August 1, 2014
President Cristina Fernández de Kirchner said today she will not "sign an agreement" that compromises the country's future, while blasting "vulture funds" for wanting to "collect Griesa's usurious sentence", following the failure of the negotiations between the country and holdouts over Argentina's defaulted debt on Wednesday.
Economy Minister Axel Kicillof today insisted Argentina will not pay “vulture funds” or “anyone who buys their bonds” a higher amount than the negotiated in the 2005 and 2010 debt swaps, saying the latter would also trigger the RUFO clause.
Kevin Sullivan, US interim ambassador in Argentina affirmed today the country must seek “practical solutions” with the so called vulture funds over defaulted bonds.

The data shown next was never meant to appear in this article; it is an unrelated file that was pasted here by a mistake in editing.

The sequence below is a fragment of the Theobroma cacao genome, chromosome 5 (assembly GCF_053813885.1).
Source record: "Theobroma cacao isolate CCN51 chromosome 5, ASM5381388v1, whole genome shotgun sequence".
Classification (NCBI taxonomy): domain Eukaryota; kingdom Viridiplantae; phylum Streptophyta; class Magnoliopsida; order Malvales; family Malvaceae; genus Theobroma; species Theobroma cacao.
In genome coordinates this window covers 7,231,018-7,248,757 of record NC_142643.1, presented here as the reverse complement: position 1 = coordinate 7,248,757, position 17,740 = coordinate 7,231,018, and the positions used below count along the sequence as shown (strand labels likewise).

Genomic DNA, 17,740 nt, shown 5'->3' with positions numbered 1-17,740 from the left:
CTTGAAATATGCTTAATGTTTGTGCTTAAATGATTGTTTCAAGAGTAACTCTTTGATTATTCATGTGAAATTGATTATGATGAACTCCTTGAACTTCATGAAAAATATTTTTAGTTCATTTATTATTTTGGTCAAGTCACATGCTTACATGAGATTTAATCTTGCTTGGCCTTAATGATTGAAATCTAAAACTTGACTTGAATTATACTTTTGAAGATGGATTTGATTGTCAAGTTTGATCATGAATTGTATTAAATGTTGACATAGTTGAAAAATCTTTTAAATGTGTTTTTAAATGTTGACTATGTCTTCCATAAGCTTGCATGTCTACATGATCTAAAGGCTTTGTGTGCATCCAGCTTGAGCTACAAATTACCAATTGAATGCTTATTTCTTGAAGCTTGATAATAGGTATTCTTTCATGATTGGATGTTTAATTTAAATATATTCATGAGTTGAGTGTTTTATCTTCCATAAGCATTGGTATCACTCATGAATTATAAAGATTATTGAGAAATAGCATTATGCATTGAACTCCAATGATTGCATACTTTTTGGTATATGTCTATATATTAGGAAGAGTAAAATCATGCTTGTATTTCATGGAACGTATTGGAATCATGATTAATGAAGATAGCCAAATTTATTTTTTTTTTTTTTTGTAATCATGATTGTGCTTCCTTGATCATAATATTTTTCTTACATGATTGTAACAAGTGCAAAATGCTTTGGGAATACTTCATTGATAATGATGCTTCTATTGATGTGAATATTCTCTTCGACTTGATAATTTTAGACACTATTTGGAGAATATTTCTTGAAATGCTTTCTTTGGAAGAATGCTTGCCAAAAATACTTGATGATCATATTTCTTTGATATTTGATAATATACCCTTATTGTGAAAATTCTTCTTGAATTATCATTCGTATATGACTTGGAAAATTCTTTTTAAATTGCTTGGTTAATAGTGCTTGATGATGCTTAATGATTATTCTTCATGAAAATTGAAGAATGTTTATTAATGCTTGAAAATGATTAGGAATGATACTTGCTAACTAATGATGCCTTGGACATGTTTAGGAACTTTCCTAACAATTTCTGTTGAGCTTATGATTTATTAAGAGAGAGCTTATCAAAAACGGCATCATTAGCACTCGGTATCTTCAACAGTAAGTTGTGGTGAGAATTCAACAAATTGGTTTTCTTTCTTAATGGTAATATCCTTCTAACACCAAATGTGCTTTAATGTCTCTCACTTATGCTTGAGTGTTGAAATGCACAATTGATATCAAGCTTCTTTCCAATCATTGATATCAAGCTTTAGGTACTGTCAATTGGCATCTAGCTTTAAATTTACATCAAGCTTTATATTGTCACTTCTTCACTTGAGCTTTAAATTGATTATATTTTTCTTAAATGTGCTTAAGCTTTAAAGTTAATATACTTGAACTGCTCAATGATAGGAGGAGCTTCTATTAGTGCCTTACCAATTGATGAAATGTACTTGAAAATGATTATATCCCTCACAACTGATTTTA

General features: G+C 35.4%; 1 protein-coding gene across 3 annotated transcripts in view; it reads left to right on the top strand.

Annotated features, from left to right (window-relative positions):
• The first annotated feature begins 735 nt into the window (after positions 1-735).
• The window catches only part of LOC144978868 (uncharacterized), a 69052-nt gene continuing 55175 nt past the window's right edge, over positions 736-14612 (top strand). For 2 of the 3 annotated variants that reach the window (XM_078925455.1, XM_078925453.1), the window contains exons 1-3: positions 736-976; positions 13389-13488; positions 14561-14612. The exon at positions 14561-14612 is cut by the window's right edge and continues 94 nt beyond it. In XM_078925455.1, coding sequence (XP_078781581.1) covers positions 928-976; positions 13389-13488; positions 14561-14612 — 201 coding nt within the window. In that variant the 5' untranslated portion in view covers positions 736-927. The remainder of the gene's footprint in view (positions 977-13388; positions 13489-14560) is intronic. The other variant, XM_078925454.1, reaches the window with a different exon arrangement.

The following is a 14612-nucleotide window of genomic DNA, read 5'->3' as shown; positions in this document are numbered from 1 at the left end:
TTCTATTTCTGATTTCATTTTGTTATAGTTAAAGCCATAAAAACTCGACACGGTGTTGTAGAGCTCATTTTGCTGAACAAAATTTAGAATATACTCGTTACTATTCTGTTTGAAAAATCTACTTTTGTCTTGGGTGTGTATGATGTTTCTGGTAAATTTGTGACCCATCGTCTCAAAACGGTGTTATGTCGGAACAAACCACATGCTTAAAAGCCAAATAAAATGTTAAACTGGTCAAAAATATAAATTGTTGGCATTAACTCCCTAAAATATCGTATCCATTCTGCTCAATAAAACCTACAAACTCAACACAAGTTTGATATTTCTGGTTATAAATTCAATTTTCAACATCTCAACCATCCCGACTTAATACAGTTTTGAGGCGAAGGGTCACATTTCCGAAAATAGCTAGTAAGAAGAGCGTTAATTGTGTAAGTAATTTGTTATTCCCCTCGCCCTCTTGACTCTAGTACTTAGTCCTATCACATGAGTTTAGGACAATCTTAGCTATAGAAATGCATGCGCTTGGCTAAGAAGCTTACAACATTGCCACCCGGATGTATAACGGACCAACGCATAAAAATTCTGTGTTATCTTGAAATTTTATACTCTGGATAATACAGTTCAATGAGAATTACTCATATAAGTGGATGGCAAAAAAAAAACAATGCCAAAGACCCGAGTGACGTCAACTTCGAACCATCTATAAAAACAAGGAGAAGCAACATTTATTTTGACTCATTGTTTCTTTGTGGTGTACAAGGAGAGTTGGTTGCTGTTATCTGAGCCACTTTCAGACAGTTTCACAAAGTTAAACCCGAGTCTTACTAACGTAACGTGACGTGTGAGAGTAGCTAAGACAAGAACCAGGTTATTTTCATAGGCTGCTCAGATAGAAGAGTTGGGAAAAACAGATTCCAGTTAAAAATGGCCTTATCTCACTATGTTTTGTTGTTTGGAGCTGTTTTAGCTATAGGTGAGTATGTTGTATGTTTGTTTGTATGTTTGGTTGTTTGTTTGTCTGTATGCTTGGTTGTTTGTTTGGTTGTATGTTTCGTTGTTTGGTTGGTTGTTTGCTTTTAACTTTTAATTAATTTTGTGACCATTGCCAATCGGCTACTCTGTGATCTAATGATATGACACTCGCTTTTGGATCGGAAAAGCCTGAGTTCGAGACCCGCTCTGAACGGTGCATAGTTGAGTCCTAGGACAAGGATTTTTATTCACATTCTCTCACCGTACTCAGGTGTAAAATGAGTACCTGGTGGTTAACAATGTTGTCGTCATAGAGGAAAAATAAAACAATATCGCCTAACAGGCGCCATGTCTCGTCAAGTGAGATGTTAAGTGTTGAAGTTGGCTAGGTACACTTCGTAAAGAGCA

Dow Jones has reported JPMorgan was discussing buying Argentina’s sovereign debt from vulture funds suing the South American country over its defaulted bonds. “Fluid” was how the US agency described talks between JPMorgan and hedge funds.
As private banks were still trying to reach an agreement with the holdouts, Cabinet Chief Jorge Capitanich highlighted that any deal between the two parties “does not involve the state” and stressed the importance to avoid triggering the Rights Upon Future Offers (RUFO) clause.
The International Swaps and Derivatives Association (ISDA) said today it had received its first request to consider whether a credit event had occurred, according to the ISDA website.
US stocks fell more than 1 percent today, with the S&P 500 on track for its worst daily decline since April and first monthly drop since January, as concerns mounted over the strength of overseas economies and ongoing tensions with Russia.
Chris Gunnes is a spokesman for the United Nations Relief and Works Agency (UNRWA). He granted a live interview to Al Jazeera and collapsed into uncontrollable tears as he described the deadly shelling of a UN school in Gaza.